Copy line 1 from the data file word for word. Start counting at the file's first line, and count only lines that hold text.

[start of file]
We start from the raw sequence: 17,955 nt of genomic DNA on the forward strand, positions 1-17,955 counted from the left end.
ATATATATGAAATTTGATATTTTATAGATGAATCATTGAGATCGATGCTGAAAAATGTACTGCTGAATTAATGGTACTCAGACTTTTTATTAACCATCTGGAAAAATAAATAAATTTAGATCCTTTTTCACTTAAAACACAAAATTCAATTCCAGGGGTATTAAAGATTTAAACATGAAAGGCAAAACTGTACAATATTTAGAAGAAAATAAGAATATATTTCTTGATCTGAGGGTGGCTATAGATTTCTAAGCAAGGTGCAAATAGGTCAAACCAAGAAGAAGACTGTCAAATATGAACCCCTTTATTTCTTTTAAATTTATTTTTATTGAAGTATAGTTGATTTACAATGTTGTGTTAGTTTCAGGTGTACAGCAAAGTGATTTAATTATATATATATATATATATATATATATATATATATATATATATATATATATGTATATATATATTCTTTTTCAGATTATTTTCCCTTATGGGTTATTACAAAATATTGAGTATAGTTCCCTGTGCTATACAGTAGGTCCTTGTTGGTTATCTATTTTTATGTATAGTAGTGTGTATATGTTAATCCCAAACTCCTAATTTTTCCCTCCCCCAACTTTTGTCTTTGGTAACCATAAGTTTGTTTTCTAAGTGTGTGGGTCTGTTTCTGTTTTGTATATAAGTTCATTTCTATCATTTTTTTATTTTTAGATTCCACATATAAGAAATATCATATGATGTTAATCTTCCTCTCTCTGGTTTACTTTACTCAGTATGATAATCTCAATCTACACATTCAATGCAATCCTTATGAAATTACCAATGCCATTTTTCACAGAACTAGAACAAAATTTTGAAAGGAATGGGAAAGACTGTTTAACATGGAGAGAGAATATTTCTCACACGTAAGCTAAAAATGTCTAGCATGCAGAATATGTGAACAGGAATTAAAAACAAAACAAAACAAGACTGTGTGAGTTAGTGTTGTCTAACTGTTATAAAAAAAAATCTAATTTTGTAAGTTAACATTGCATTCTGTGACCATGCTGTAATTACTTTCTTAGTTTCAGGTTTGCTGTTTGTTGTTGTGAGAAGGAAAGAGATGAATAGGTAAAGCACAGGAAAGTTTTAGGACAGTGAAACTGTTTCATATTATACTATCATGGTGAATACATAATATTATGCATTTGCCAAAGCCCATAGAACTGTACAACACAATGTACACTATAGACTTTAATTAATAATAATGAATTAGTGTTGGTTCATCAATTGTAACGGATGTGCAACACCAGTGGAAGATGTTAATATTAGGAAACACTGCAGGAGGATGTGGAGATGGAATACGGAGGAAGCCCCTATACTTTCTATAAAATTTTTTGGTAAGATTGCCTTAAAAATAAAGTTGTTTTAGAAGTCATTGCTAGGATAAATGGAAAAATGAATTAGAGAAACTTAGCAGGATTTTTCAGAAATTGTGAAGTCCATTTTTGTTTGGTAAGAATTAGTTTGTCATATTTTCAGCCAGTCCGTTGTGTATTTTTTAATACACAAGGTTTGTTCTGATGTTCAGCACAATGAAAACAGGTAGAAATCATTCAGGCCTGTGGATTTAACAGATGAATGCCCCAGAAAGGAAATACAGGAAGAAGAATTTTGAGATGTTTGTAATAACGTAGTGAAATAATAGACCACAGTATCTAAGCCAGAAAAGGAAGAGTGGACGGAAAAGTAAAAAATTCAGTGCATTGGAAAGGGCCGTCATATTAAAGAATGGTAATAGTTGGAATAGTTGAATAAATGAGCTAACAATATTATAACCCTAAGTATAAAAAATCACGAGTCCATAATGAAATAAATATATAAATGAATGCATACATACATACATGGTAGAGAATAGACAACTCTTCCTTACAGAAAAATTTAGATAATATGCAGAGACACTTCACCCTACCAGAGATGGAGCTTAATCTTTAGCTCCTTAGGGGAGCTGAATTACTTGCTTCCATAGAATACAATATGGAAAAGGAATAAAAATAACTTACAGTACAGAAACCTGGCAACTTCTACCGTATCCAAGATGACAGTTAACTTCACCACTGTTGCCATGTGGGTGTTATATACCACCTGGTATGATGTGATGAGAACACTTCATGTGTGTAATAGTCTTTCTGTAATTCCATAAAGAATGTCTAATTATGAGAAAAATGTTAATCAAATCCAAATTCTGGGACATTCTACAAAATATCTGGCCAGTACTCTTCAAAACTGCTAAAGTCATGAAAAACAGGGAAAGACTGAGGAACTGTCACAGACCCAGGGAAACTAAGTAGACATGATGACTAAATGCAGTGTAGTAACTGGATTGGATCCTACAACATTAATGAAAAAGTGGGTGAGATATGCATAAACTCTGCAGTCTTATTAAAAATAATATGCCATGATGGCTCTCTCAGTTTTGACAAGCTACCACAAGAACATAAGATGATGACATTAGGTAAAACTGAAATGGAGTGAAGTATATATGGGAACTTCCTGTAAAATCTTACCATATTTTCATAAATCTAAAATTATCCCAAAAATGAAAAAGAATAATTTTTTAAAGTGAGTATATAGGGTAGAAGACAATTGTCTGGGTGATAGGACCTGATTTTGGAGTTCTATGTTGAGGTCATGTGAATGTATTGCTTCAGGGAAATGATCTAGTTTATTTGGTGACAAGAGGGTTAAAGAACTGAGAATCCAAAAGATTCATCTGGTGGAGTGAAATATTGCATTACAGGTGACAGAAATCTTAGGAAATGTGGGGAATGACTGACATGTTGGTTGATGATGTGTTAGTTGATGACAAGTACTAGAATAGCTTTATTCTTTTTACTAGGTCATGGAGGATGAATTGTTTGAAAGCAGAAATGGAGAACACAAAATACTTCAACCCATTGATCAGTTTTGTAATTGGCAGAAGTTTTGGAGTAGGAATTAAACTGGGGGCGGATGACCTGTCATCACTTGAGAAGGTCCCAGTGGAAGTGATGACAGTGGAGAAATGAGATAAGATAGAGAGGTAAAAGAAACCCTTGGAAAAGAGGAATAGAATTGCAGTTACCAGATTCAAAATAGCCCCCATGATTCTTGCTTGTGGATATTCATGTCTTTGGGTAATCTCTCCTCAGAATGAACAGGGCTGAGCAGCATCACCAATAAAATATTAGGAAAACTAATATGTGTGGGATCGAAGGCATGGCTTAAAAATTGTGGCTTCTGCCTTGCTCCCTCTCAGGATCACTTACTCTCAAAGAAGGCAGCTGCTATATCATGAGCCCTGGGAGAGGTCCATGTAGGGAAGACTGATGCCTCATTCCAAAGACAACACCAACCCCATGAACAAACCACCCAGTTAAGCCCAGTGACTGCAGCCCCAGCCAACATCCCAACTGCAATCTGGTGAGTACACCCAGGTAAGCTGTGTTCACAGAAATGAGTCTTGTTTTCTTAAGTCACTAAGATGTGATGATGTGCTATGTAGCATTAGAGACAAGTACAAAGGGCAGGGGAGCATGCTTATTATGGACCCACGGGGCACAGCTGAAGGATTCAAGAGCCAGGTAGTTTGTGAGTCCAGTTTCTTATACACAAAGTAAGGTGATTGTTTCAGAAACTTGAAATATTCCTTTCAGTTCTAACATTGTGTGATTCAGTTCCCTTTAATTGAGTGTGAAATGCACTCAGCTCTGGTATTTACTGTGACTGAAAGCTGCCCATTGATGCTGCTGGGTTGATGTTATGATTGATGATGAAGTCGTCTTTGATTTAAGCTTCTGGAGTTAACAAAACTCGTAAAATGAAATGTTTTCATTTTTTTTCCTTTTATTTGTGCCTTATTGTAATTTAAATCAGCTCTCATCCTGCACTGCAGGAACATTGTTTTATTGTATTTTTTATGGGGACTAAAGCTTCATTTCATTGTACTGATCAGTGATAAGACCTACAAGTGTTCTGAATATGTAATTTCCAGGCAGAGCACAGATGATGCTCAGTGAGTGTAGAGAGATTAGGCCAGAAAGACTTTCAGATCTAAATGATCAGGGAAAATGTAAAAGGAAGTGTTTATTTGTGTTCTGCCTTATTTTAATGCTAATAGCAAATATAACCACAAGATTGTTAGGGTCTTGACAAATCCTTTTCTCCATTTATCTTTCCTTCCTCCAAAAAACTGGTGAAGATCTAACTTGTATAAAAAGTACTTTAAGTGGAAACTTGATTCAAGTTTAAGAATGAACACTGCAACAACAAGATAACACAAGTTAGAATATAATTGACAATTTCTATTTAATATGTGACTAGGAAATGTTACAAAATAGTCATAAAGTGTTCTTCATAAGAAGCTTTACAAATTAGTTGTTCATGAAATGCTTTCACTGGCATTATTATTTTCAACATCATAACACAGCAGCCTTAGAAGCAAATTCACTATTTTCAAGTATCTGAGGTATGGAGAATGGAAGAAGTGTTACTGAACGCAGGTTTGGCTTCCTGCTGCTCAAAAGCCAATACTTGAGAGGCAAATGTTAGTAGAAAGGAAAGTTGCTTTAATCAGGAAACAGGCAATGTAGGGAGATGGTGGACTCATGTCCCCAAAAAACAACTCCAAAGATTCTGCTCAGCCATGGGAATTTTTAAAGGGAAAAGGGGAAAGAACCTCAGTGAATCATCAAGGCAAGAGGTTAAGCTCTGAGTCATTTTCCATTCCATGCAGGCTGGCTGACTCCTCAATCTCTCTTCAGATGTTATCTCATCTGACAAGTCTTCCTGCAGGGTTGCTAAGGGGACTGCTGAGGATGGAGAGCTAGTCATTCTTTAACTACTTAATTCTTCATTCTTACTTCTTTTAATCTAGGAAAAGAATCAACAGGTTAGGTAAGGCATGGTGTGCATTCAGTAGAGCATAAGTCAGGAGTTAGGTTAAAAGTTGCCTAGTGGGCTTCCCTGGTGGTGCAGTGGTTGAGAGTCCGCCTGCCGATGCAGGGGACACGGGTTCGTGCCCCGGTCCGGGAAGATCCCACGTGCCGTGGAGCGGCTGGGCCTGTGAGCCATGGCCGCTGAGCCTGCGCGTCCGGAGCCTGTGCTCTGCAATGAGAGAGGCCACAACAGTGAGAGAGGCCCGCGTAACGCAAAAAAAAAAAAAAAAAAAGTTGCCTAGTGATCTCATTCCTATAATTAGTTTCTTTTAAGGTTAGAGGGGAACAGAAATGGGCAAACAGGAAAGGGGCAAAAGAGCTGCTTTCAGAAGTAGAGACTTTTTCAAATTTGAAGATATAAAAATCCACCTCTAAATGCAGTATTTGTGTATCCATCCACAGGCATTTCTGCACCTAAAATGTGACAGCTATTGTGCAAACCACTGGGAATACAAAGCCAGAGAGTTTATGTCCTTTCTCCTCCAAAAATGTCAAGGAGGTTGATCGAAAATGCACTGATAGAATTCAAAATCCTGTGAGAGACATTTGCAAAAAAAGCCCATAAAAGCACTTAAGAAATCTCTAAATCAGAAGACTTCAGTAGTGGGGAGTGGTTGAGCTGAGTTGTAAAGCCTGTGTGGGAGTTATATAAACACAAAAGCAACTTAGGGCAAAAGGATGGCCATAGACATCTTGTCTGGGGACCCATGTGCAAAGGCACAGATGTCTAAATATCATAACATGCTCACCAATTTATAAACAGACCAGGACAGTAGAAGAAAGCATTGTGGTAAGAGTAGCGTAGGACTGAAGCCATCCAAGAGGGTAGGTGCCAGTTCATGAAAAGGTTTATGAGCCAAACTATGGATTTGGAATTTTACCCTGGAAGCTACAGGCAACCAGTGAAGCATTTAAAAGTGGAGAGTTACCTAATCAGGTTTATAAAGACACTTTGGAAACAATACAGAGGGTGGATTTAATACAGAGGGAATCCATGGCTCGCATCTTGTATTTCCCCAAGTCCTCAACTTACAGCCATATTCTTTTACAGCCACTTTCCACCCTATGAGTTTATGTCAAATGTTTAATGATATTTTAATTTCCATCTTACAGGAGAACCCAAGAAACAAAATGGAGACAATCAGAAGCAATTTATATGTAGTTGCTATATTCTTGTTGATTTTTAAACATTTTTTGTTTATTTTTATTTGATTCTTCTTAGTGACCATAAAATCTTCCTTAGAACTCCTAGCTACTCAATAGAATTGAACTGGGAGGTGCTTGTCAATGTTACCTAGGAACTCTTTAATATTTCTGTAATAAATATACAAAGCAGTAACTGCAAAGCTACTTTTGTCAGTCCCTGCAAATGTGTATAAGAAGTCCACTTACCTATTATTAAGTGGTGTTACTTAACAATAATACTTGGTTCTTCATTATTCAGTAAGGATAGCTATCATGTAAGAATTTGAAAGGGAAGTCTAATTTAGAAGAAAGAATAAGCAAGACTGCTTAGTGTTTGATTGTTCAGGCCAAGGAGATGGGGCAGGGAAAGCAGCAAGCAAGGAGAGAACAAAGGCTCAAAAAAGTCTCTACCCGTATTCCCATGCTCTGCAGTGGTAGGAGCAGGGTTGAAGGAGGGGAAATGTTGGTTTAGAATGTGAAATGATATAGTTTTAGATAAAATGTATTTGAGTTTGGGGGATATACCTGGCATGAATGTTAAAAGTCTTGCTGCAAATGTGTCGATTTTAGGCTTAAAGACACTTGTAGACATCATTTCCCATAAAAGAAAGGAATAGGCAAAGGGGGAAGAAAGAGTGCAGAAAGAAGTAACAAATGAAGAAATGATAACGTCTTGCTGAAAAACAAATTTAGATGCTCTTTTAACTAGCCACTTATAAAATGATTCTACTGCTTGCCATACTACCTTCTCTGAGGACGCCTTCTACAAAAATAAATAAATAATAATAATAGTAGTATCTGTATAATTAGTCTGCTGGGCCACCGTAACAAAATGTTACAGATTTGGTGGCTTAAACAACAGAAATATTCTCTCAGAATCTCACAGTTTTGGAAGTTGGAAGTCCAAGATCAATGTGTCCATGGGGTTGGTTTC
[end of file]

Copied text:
We start from the raw sequence: 17,955 nt of genomic DNA on the forward strand, positions 1-17,955 counted from the left end.